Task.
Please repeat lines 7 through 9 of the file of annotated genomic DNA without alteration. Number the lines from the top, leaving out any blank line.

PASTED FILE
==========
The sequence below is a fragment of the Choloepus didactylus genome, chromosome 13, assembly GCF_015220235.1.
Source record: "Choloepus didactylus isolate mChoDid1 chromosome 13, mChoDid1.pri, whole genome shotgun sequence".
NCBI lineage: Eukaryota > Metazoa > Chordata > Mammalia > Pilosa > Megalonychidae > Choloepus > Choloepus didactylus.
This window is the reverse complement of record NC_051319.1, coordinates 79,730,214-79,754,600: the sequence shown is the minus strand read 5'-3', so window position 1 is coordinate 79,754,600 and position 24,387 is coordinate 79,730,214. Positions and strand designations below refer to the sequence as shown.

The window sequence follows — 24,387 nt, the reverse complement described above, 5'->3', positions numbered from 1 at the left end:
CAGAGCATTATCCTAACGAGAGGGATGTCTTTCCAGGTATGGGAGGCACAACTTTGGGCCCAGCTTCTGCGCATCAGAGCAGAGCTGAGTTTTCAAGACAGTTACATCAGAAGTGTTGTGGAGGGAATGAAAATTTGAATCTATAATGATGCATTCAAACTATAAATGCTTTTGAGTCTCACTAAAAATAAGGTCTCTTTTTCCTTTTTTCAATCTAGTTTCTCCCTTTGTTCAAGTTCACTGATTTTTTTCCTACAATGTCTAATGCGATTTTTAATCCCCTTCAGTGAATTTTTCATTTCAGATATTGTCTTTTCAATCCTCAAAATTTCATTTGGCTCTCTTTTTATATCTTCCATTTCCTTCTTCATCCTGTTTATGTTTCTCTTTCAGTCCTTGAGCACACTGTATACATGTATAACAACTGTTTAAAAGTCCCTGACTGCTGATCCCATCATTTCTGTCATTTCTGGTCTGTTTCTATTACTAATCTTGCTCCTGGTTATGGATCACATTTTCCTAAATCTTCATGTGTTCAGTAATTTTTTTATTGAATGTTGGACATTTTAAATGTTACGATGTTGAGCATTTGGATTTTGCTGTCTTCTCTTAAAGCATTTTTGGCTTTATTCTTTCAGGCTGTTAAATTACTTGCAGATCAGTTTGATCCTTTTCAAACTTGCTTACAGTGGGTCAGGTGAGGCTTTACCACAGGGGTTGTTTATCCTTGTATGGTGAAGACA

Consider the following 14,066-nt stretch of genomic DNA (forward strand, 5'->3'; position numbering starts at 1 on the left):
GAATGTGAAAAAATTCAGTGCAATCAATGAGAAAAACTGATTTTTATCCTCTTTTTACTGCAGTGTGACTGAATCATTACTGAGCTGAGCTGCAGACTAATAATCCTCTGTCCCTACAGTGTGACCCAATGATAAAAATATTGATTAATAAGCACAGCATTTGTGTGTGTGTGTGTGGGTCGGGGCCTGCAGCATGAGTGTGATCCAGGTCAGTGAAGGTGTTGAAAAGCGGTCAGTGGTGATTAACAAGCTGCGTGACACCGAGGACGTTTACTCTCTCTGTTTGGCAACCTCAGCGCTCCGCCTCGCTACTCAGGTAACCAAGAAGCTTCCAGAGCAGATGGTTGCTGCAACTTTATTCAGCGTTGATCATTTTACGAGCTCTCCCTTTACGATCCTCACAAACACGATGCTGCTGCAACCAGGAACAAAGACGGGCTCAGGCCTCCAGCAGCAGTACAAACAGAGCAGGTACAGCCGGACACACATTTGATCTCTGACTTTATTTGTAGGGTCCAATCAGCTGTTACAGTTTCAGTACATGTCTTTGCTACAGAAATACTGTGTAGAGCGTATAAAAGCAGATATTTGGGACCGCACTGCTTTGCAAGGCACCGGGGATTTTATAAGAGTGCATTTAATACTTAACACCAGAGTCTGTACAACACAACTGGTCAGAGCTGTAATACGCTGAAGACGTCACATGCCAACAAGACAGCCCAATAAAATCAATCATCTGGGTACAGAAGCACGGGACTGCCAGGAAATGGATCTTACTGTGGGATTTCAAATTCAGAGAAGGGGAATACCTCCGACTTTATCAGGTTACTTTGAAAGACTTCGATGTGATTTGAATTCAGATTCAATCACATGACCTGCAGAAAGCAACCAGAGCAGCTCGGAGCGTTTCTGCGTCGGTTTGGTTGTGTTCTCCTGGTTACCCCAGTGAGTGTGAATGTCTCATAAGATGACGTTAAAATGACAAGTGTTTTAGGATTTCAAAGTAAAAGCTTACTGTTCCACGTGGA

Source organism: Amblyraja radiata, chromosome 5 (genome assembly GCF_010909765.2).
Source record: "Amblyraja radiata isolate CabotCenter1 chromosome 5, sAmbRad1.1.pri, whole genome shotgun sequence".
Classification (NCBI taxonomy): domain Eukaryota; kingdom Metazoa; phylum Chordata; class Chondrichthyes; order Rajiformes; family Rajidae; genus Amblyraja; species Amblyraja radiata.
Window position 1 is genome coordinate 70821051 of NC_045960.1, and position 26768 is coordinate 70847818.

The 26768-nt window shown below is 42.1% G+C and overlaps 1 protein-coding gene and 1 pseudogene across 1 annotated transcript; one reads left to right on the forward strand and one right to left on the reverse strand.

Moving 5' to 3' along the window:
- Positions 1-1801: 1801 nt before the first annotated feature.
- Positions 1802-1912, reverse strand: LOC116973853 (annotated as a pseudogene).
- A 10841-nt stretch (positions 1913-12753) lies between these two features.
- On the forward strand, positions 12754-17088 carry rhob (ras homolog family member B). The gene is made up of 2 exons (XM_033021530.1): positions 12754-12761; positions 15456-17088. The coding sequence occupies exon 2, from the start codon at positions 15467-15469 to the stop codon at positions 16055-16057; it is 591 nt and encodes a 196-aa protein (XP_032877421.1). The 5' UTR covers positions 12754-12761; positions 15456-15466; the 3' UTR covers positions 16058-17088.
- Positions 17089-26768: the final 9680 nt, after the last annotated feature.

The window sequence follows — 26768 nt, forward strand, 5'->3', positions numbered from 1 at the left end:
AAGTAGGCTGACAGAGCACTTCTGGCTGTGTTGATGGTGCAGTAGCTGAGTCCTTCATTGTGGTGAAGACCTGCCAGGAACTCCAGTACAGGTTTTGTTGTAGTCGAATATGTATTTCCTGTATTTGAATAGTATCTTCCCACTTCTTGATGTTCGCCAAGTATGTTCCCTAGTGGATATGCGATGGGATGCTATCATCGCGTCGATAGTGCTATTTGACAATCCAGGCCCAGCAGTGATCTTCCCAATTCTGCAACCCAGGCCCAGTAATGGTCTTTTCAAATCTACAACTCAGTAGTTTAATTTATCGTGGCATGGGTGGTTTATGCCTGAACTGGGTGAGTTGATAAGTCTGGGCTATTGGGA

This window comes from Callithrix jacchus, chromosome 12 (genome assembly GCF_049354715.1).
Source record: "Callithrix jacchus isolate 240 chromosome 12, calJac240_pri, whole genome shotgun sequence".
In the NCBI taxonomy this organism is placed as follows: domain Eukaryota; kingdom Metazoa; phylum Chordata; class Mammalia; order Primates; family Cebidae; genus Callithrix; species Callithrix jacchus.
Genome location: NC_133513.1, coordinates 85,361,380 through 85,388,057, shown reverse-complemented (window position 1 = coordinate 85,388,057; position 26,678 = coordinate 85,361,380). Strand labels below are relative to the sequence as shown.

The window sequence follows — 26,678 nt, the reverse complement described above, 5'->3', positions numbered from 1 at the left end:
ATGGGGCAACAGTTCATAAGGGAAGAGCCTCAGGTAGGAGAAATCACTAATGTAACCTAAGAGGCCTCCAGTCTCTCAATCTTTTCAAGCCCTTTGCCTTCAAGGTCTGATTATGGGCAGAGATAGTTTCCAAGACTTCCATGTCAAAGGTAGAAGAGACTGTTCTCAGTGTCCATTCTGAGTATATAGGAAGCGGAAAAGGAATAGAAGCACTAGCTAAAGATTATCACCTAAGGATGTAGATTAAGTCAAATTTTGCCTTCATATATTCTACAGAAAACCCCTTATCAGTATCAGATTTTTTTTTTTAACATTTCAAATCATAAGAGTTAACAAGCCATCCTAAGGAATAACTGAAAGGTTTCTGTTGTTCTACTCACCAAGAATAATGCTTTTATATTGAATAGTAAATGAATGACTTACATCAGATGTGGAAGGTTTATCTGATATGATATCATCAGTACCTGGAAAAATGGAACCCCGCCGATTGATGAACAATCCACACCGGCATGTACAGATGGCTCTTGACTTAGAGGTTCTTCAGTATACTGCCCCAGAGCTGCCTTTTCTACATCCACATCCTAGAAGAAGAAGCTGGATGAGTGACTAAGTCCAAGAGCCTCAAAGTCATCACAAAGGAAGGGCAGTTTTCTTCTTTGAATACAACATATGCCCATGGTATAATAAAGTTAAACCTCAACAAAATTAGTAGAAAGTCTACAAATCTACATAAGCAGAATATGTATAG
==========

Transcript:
Consider the following 14,066-nt stretch of genomic DNA (forward strand, 5'->3'; position numbering starts at 1 on the left):
GAATGTGAAAAAATTCAGTGCAATCAATGAGAAAAACTGATTTTTATCCTCTTTTTACTGCAGTGTGACTGAATCATTACTGAGCTGAGCTGCAGACTAATAATCCTCTGTCCCTACAGTGTGACCCAATGATAAAAATATTGATTAATAAGCACAGCATTTGTGTGTGTGTGTGTGGGTCGGGGCCTGCAGCATGAGTGTGATCCAGGTCAGTGAAGGTGTTGAAAAGCGGTCAGTGGTGATTAACAAGCTGCGTGACACCGAGGACGTTTACTCTCTCTGTTTGGCAACCTCAGCGCTCCGCCTCGCTACTCAGGTAACCAAGAAGCTTCCAGAGCAGATGGTTGCTGCAACTTTATTCAGCGTTGATCATTTTACGAGCTCTCCCTTTACGATCCTCACAAACACGATGCTGCTGCAACCAGGAACAAAGACGGGCTCAGGCCTCCAGCAGCAGTACAAACAGAGCAGGTACAGCCGGACACACATTTGATCTCTGACTTTATTTGTAGGGTCCAATCAGCTGTTACAGTTTCAGTACATGTCTTTGCTACAGAAATACTGTGTAGAGCGTATAAAAGCAGATATTTGGGACCGCACTGCTTTGCAAGGCACCGGGGATTTTATAAGAGTGCATTTAATACTTAACACCAGAGTCTGTACAACACAACTGGTCAGAGCTGTAATACGCTGAAGACGTCACATGCCAACAAGACAGCCCAATAAAATCAATCATCTGGGTACAGAAGCACGGGACTGCCAGGAAATGGATCTTACTGTGGGATTTCAAATTCAGAGAAGGGGAATACCTCCGACTTTATCAGGTTACTTTGAAAGACTTCGATGTGATTTGAATTCAGATTCAATCACATGACCTGCAGAAAGCAACCAGAGCAGCTCGGAGCGTTTCTGCGTCGGTTTGGTTGTGTTCTCCTGGTTACCCCAGTGAGTGTGAATGTCTCATAAGATGACGTTAAAATGACAAGTGTTTTAGGATTTCAAAGTAAAAGCTTACTGTTCCACGTGGA

Source organism: Amblyraja radiata, chromosome 5 (genome assembly GCF_010909765.2).